Review: The Space Law Stalemate
by Jeff Foust
|Activities in either scope or scale not foreseen in the 1960s, when the Outer Space Treaty was written, are emerging even as the legal mechanisms for dealing with them seem increasingly bogged down.|
There are two problems with the argument. One is that it’s not clear how real this spaceport project is: there’s little evidence that the project has the funding and expertise needed to build a launch facility, or that there’s real interest by China in launching from there given the logistical difficulties and limited advantages it offers (it is closer to the Equator, but there are overflight obstacles for launches to anything other than near-equatorial inclinations.) The other problem is legal: space law experts noted after the essay was published that China would be considered a “launching state” and bound by the Outer Space Treaty even if its rockets launched from Djibouti. In other words, the legal loophole claimed in the essay doesn’t exist.
It does though, illustrate some of the stresses on the current international space law regime that has not been updated in decades. Activities in either scope or scale not foreseen in the 1960s, when the Outer Space Treaty was written, are emerging even as the legal mechanisms for dealing with them seem increasingly bogged down. That is the challenge that Anja Nakarada Pečujlić on in the new book The Space Law Stalemate.
She succinctly argues that the systems set up to develop treaties and related binding law in the early Space Age no longer work well. That includes the UN’s Committee on the Peaceful Uses of Outer Space (COPUOS), which works by consensus. That is increasingly difficult to achieve when COPUOS now has more than 100 member states; at the time the Outer Space Treaty was developed, there were fewer than 30. (Consensus also breaks down when even a single country becomes a bad actor, as Russia has become at COPUOS and other international fora like the UN working group for reducing space threats.)
Pečujlić looks to other fields for alternative models. Much of the relatively slender book examines other organizations and systems for dealing with shared resources, such as the International Telecommnuication Union (ITU), which regulates radio spectrum, and the International Civil Aviation Organization (ICAO), which handles aviation. She also examines the mechanisms of the Law of the Sea treaty as well as multinational organizations like the European Space Agency and the European Union’s space office.
She offers several recommendations for freeing the current legal logjam. One is to simply replace the existing consensus model at COPUOS with a hybrid where majority voting is used in cases where consensus cannot be reached, although the book does not go into details about how that approach would work. A second approach would be to turn COPUOS into a UN “specialized agency” like the ITU and ICAO that would give it more power, and responsibility, to shape space law. More far-reaching, if unlikely, alternatives include establishing an international space agency or an organization that would provide “judicial review” for space legal measures.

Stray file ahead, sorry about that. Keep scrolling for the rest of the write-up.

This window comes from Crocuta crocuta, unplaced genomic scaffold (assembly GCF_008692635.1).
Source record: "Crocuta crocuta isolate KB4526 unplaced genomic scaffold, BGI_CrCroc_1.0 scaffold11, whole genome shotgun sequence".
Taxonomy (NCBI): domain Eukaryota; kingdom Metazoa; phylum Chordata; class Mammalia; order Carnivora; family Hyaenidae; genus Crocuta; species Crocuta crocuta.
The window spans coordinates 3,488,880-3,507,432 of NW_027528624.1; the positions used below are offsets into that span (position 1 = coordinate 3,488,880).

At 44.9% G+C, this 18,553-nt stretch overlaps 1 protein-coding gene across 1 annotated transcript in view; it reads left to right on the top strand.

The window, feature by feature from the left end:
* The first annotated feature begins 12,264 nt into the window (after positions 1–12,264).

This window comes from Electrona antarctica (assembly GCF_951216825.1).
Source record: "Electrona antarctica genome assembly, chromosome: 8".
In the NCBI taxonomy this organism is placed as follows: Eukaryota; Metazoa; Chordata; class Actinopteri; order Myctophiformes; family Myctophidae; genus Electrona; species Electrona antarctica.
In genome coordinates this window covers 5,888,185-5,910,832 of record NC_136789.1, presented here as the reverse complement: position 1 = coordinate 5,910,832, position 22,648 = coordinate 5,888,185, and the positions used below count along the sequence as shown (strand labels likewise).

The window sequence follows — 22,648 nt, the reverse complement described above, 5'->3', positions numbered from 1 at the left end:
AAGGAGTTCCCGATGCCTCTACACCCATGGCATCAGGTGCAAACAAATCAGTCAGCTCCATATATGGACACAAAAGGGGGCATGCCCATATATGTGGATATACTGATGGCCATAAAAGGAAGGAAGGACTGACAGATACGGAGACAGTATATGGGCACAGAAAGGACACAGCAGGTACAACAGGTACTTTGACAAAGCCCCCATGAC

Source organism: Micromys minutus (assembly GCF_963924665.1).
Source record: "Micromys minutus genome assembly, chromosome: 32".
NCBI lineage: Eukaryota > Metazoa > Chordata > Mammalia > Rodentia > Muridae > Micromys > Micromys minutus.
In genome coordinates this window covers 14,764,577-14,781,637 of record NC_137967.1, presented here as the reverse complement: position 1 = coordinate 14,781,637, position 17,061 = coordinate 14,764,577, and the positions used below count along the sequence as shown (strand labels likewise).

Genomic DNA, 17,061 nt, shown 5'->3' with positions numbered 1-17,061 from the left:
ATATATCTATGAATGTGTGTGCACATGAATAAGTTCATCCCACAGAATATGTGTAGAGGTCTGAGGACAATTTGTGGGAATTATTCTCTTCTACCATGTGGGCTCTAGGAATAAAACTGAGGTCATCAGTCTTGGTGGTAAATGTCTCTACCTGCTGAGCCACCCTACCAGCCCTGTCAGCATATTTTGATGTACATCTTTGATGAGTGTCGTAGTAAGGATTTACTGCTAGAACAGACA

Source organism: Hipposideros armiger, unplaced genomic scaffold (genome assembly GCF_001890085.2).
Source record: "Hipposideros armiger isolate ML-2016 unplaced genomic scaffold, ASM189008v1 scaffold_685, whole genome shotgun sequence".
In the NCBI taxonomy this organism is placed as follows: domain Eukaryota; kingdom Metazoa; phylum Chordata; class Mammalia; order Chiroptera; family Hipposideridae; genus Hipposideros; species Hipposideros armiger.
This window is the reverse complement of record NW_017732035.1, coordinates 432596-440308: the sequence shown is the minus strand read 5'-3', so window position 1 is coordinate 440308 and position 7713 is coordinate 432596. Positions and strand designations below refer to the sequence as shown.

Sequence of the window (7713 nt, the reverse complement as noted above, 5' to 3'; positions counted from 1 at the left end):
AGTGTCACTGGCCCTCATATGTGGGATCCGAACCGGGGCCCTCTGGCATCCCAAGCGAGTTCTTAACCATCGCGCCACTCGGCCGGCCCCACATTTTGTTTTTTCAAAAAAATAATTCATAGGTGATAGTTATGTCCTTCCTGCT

|There are no easy or fast solutions (especially fast) to legal issues in space, but as the book shows, there are alternatives to the current system that is straining to keep up with current pace of space activities.|
One option curiously overlooked in the book is an approach that the United States and other nations are taking with the Artemis Accords. Nearly two dozen countries have signed the agreement that is intended to set norms for responsible behavior in space exploration, largely building upon the Outer Space Treaty. It was developed far more rapidly than anything that might come out of COPUOS (which spent the better part of a decade on a series of relatively basic, non-binding guidelines for long-term space sustainability) and has attracted support from both established and emerging space players. The Accords are not legally binding, yet do have some power: if you want to participate in Artemis, you’ll need to sign on. Over time, these may create widely accepted norms that can be codified into something more legally binding.
There are no easy or fast solutions (especially fast) to legal issues in space, but as the book shows, there are alternatives to the current system that is straining to keep up with current pace of space activities. Chinese launches from a notional spaceport in Djibouti may not evade the Outer Space Treaty, but other activities, from space resource utilization to active debris removal, do pose issues that may require updates to space legal regimes on timescales measured in years, not decades.
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